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At DCCC Meet Tonight:

Peskin Should Do The Right Thing —

In Fairness, Allow No Endorsement Vote in Districts 6 and 8 Supervisorial Races

By Warren Hinckle

2000 was a very good year for democracy, as former DCCC member Jeff Sheehy recalls it. That year new political talent was in abundance in the San Francisco Democratic Party (including a wedding singer named  Hall and a couple of guys names Daly and Peskin) and the party central committee decided to make no endorsements in the races for district supervisor on the grounds of fundamental fairness.

“There were so many qualified candidates for the voters to choose among

that we agreed to make no endorsements for Supervisor and leave it to the voters because the official party endorsement would give one candidate an

unfair advantage over other Democrats,” said Sheehy.

And what an advantage it is — in mailing, money and imprimatur. In a study of 20 years that party made endorsements in supervisorial races, only 2 candidates managed to beat the Most Lucky Fellow with the endorsement. “Especially with the instant run-off system, the party endorsement gives a huge advantage if only one person is endorsed,” Sheehy said.

2010 is very much like 2000 in terms of talented and resourceful candidates.

The hotly- contested races in Districts 6 and 8 are so hotly contested precisely because in each there are at least three strong, qualified candidates who have demonstrated the ability to raise serious campaign money.

(District 10 has had a later-blooming field than the 6 and  8 battlegrounds but there are several highly qualified candidates and if the fairness principle is applied the panel would either ranked-choice list the candidates or include them in the No Endorsement category.)

For a Democratic party panel made up of  politicians and their appointees to trade favors to anoint one of them – when they have the historical option of  not endorsing any and leaving it to the votes to pick the most qualified Democrat – raises the unsettling question of what type of democracy there is in the Democratic Party on chair Aaron Peskin’s watch.

DCCC members I spoke to thought there appears to be a developing consensus that given the strength of the field it would be fairest to take the year 2000 No Endorsement route in 2010 – but that would be unlikely if Peskin and his handmaidens on the committee play machine hardball and push through their pick of the litter.

Background to tonight’s vote: In 2008, Supervisor Chris Daly e-mailed longtime DCCC member Arlo Hale Smith Jr. that he must vote for Aaron Peskin for chair and not Scott Weiner (now the leading contender in the District 8 race for termed-out Bevan Dufy’s Supervisor seat) because the independent-minded Weiner as chair “would make it less likely that our candidates would win the endorsement of the Party.” Daly threatened Smith, the son of  former San Francisco DA Arlo Smith, with ex-communication from the Left if he didn’t make Peskin chair and confided that “Aaron, Michael Borstein (Peskin’s mini-me on the DCCC) and I” were working to “field a slate for the DCCC” in 2010 to control the Board of Supervisors.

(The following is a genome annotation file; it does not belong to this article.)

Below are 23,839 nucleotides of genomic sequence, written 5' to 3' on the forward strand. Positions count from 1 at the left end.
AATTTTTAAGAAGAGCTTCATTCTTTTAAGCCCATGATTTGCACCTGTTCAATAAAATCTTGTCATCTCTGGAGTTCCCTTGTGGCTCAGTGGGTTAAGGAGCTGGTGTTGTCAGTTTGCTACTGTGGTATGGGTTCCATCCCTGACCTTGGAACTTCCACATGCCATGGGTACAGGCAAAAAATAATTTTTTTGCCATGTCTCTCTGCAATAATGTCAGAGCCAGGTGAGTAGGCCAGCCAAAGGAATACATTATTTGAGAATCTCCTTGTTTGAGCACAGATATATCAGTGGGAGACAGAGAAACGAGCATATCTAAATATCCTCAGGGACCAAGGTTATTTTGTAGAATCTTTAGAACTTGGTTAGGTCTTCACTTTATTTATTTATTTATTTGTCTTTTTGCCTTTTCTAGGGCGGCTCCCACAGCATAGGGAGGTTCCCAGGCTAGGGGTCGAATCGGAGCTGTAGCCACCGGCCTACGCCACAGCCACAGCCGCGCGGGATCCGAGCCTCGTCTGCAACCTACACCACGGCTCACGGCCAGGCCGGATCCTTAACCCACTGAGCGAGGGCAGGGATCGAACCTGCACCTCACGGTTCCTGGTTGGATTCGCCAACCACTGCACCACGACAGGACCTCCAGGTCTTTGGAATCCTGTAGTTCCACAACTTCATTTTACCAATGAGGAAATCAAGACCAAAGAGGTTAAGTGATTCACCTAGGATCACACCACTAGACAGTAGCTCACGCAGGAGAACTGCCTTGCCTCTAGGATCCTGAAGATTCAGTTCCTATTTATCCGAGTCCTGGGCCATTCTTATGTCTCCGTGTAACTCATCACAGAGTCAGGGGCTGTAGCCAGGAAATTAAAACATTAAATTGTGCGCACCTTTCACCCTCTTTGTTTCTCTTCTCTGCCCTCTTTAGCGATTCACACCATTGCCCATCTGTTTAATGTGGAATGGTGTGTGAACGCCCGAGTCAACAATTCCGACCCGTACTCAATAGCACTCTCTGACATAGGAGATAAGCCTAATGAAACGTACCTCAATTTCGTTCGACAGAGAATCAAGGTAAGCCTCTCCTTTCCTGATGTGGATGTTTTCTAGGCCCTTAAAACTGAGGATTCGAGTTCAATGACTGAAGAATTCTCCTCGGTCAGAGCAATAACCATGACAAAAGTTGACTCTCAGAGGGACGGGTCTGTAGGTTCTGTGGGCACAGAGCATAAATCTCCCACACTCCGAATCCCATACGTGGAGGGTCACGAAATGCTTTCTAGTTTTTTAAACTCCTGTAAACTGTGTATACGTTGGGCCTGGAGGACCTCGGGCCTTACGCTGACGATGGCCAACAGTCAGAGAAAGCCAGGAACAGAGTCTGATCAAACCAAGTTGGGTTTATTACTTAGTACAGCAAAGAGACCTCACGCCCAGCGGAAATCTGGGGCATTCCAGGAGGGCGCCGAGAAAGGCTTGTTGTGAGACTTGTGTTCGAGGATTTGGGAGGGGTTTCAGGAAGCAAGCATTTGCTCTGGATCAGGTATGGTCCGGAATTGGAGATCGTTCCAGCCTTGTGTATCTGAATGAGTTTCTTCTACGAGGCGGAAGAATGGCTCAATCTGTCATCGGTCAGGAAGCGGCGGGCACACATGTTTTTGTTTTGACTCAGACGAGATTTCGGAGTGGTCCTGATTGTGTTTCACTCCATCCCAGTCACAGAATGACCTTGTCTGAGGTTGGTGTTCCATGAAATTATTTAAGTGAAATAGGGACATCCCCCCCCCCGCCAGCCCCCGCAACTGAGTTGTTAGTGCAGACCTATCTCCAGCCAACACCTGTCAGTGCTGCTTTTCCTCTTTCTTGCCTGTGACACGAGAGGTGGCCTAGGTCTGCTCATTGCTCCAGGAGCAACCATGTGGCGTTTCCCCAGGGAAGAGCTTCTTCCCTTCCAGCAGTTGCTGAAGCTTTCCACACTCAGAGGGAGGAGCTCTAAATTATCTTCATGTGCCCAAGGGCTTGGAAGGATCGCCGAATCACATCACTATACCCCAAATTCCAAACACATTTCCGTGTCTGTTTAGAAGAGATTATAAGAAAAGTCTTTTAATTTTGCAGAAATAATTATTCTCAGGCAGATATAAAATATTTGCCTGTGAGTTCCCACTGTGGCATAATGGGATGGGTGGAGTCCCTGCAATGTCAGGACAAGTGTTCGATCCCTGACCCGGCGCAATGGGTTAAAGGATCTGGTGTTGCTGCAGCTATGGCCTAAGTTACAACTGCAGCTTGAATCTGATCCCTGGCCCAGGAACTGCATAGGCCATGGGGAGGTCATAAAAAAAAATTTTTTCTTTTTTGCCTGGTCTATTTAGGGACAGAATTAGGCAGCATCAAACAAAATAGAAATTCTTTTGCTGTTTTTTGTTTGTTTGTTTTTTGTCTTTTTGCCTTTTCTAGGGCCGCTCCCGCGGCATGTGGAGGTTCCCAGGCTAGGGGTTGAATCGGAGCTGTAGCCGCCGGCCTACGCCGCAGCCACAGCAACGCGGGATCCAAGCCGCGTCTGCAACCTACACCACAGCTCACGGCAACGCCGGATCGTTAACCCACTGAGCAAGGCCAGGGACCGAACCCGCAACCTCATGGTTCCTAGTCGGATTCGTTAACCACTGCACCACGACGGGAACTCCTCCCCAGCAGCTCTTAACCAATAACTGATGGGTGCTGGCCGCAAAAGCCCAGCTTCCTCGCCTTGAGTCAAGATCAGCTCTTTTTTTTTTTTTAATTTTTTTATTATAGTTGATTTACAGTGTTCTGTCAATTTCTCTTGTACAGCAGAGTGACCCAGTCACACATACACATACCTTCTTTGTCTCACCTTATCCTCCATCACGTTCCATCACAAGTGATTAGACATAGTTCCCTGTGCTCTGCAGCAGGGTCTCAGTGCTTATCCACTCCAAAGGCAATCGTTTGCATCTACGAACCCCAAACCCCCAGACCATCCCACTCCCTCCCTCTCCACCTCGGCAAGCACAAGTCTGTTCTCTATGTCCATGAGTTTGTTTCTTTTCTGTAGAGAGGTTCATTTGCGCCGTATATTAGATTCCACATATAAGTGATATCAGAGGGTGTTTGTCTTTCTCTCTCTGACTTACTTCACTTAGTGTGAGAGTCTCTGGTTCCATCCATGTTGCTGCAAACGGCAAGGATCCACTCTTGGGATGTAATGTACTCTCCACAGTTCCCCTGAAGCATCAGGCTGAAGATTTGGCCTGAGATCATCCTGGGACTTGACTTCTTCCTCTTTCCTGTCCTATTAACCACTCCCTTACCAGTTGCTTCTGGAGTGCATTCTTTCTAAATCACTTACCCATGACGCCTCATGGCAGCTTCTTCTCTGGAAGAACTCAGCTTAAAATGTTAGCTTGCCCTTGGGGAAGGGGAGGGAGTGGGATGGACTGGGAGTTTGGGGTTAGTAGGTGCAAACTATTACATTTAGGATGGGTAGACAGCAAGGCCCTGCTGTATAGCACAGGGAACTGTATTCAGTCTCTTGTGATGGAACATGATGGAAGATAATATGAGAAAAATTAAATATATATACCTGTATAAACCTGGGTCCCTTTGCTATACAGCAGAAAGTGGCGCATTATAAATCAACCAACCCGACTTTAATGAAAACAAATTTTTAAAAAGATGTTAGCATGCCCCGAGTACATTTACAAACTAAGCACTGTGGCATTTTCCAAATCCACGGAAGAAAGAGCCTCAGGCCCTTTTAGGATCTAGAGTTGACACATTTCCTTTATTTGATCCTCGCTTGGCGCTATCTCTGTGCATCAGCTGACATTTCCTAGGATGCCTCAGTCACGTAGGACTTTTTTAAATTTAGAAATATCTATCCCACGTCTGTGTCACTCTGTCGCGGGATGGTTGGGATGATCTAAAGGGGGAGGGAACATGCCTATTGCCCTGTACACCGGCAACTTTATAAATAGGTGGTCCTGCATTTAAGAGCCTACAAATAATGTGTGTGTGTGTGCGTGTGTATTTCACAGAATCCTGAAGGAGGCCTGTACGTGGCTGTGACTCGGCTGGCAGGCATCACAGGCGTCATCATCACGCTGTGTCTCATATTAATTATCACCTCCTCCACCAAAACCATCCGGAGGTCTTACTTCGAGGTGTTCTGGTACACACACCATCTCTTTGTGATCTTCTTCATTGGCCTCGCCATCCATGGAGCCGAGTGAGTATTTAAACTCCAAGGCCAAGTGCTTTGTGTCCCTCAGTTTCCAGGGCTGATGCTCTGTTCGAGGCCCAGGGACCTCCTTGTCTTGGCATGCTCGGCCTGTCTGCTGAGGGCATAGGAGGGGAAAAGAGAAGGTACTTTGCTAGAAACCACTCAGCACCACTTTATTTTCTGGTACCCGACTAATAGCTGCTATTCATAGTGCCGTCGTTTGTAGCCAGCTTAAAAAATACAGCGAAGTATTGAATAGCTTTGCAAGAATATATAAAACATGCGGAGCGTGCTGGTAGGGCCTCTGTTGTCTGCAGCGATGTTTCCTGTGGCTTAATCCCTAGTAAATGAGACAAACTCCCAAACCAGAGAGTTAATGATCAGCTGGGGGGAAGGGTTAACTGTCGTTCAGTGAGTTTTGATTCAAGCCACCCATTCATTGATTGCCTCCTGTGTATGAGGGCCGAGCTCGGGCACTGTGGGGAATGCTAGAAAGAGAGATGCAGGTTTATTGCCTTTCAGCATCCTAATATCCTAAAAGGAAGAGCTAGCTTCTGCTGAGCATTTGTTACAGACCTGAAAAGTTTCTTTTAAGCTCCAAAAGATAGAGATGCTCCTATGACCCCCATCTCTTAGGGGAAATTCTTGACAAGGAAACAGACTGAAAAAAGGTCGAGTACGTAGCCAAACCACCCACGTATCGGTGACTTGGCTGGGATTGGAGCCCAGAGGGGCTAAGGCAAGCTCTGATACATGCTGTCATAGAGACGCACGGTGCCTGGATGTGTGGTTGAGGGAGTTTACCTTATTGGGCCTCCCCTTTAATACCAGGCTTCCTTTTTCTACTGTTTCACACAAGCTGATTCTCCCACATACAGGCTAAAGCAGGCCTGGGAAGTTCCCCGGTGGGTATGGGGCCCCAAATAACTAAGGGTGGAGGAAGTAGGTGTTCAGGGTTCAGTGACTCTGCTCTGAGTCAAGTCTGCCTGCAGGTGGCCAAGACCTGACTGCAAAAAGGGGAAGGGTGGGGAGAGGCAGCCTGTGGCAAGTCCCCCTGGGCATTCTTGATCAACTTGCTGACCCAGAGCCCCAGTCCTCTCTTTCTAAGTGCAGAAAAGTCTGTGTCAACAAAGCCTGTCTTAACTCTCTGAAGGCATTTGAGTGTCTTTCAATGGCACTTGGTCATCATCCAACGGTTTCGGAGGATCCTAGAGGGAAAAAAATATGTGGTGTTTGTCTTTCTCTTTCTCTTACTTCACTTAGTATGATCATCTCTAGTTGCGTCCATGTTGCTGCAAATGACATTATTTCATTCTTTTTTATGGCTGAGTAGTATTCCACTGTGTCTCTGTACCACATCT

The Daly/Peskin takeover plan hatched in 2008 will be played out in the DCCC endorsement vote tonight.

The politics of the situation are further charged by sitting members of the Board of Supervisors squatting at the Central Committee at night after  their day jobs at City Hall.  Peskin has been uncharacteristically uncoy when asked by other DCCC members about his ambitions to become Interim Mayor —  to get the job Peskin needs  six votes on the current Board to assume the remaining year of Mayor Gavin Newsom’s  term through December 2011 if Newsom is elected Lt. Governor in November.

(It is eating pie for a Supervisor to be elected to the DCCC  because of name recognition and the ability to raise money – as opposed to the financial resources of the average neighborhood activist running the a DCCC seat. (Compared to  the city’s stringent fiscal controls on Board of Supervisor races, a campaign for the DCCC is a virtual Open Seseme for fundraising.)

Mayor Newsom has placed a reform measure on the November ballot that would bar a sitting Supervisor from holding a dual seat on the Democratic county committee. If approved by voters, that would resolve the obvious complications with the  open-government Brown Act  of having  sitting county Supervisors (a non-partisan office) sitting at night on a partisan political body and discussing public policy issues outside the confines of their regularly scheduled and announced public meetings at City Hall.

It would also eliminate a channel for what is so famously called ‘special interest’ money to get into the purses of individual Supervisors via donations to their DCCC campaigns apart from the tightly restricted process of political donations to members of the Board of Supervisors.

Former DCCC member Jeff Sheehy took an historical perspective about 2000 to 2010. “The goal of the old DCCC which fostered district elections was that Committee would become a forum with members elected from the  neighborhoods and a place where new political talent in the Democratic Party would have a chance to grow.” Already-elected members of the Board of Supervisors further enabling themselves through also being elected to the DCCC did not exactly square with that grass roots, spread the political wealth ideal.

“When someone gets elected to the Board of Supervisors or the Board of Education, which are non-partisan positions, I wonder about them also running for a seat on a partisan political committee – and taking up seats on that body making it more difficult for neighborhood candidates to run,” he said.

The vote tonight is about if the DCCC is to be a farm team, or a Tammany Hall.

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